I watched all of Martin Scorsese’s Shutter Island, and that wasn’t the wisest idea, since I get a bit over-sensitive at 35,000 feet anyway, and this is a movie that relies heavily on the image of three small children lying face-down-drowned in a lake. Shutter Island was impressively done in its own stormy psycho-noir Dennis Lehane way, and I wouldn’t be so crass as to say any old hack could have made it. But there’s probably a long-list of younger and less brilliant directors who nonetheless might have given it a good shake. Whereas Martin Scorsese is 67 years old, a lion.
Anyhow, so: I de-plane, then flash-forward to my New York hotel room where I lie awaiting the sleep that I missed while flying. Flipping the 200 channels on my TV I stumble on one showing Scorsese’s 20-odd-year-old film of Kazantzakis’s The Last Temptation of Christ. Now there’s a movie that could only have been made by the respected firm of Scorsese/Schrader: an incredible treasure, of the sort they don’t make anymore (but, let’s face it, had to struggle very hard to make in the early-to-mid-1980s.) I don’t hesitate to award it the Capicola Cup for Personal Favourite Scorsese Movie.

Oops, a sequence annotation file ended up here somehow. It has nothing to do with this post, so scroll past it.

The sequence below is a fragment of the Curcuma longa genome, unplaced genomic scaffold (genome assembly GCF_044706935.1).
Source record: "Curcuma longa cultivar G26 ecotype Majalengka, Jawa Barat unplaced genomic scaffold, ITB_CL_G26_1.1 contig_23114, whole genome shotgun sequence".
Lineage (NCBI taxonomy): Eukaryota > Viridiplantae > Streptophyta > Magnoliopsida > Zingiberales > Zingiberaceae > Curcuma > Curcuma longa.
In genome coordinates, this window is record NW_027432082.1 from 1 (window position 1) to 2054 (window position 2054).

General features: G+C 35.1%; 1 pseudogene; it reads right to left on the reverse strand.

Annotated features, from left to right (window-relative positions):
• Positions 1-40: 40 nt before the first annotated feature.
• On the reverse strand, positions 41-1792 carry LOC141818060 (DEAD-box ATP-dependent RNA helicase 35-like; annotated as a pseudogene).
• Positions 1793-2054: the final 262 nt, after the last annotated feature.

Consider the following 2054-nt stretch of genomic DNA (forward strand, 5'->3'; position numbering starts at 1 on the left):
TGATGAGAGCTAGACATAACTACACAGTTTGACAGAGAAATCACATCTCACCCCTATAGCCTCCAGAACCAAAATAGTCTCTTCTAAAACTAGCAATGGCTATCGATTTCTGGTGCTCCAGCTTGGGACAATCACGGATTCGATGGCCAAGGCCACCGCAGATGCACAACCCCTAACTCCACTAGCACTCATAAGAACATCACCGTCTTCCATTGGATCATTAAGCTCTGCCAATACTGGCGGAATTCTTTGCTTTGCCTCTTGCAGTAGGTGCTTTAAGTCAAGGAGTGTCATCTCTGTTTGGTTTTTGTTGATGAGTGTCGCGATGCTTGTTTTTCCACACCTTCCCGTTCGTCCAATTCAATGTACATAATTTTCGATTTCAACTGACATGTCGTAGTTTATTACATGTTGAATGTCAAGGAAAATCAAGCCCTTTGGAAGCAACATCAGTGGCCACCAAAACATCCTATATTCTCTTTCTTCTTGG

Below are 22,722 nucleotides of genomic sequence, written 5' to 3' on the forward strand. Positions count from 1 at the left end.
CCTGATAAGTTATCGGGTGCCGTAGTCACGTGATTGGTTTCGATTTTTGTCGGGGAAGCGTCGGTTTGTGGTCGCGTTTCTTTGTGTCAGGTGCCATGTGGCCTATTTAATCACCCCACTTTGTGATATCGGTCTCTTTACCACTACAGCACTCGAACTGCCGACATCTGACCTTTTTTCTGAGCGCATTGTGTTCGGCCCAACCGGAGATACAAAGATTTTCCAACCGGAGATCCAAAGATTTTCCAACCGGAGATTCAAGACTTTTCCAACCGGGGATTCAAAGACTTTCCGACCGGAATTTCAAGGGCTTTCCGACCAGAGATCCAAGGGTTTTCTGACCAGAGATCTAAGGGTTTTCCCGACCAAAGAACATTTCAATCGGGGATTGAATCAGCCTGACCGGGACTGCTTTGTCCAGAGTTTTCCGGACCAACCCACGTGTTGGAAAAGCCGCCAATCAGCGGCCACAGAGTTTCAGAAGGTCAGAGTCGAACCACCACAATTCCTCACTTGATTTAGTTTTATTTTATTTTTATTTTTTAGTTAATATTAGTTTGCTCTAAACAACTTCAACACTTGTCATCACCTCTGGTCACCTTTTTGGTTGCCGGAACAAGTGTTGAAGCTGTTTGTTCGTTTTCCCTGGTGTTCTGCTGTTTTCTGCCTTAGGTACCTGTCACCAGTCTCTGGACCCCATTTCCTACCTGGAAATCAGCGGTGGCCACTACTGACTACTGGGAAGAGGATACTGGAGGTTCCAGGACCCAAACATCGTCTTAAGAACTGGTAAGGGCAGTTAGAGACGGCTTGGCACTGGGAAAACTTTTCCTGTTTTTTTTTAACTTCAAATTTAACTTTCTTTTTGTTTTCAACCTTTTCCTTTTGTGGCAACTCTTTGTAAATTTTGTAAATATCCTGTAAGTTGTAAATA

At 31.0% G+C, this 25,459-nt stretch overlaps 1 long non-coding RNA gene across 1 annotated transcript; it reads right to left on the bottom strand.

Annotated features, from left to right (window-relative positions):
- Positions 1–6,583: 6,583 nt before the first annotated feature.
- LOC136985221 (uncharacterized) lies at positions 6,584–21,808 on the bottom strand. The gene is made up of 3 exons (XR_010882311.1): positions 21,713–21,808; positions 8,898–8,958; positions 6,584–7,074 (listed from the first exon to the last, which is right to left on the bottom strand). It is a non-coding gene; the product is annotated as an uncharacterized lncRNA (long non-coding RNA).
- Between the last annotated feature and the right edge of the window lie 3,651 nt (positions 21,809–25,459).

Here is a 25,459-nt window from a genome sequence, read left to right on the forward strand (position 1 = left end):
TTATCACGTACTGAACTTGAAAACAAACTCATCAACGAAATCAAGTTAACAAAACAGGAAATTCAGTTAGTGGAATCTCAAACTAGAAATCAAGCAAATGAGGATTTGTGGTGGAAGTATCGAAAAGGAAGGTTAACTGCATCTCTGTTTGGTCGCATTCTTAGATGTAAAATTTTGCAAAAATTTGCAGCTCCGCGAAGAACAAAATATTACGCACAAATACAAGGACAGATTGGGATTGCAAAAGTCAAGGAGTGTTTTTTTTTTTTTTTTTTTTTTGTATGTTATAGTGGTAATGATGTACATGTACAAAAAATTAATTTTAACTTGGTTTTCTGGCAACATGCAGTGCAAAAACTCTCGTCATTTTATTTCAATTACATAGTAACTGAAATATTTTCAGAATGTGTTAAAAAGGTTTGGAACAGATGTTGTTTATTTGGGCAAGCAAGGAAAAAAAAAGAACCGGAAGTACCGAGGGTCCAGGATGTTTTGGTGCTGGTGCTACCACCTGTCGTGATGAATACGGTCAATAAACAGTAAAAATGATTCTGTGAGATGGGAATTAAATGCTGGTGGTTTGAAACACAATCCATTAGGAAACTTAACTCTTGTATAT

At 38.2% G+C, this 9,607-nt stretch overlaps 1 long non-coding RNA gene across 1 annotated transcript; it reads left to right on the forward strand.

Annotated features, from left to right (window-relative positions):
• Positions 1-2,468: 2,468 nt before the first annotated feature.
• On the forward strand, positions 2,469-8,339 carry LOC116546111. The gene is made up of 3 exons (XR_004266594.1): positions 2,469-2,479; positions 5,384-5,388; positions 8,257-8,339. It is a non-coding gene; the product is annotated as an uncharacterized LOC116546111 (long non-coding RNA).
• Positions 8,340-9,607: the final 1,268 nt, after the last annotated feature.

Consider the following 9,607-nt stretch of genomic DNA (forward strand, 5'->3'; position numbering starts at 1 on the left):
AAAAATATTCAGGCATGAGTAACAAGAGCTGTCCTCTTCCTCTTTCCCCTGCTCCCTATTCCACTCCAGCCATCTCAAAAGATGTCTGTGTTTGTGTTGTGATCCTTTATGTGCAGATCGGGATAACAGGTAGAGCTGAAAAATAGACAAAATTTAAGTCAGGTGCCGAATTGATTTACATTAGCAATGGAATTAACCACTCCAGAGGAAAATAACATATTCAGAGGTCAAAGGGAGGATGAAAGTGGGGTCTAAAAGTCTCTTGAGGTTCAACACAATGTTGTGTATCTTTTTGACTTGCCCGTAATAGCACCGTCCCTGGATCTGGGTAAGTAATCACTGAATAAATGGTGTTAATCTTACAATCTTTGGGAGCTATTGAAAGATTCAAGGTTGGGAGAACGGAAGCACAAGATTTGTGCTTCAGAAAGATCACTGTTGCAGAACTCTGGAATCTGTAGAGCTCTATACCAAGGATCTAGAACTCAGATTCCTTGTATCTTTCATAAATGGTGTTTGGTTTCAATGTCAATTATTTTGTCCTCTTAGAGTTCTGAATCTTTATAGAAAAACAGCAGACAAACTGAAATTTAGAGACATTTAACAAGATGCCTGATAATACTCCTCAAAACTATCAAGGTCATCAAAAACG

The picture reaches one form of climax in the Golgotha sequence, all stony, bloody desolation, Dafoe wearing the thorniest of crowns. But the best is all to come, the titular ‘Last Temptation’. As Paul Schrader put it, ‘The greatness of the book is its metaphorical leap into this imagined temptation; that’s what separates it from the Bible and makes it a commentary upon it.’
This is how I describe the film’s final half-hour in Ten Bad Dates With De Niro:
“… abruptly the Nazarene finds the noise gone mute all around, and his gaze falls on a perfect little blonde girl [Juliette Caton] who beckons him down. Calling herself his ‘guardian angel’, she has golden curls, a full mouth and a Roman nose. She offers him the life of a normal man, assures him he has already suffered quite sufficiently for his Father’s purpose. She sits serenely outside the dwelling as Jesus and Mary Magdalene make love, blesses their marriage, and consoles him when Mary dies in childbirth. She watches over his patriarchal old age, and steers away from that troublemaker Paul (Harry Dean Stanton.) It’s only when Jesus is visited on his deathbed by a bitterly anguished Judas Iscariot (Harvey Keitel) that this ‘angel’ is called by her true name: for the last temptation is domesticity, and in short order Jesus is renouncing Satan and begging to be set back upon the upright…”That reminds me of what are probably the film’s two most powerful performances, even in the midst of that stunning array: flame-haired Keitel, passionately dour as a radical Judas, and Harry Dean Stanton, quite, quite phenomenal as Saul of Tarsus, he who became Paul. In the clip below Harry Dean is so good I almost want to pick up my mat and follow him.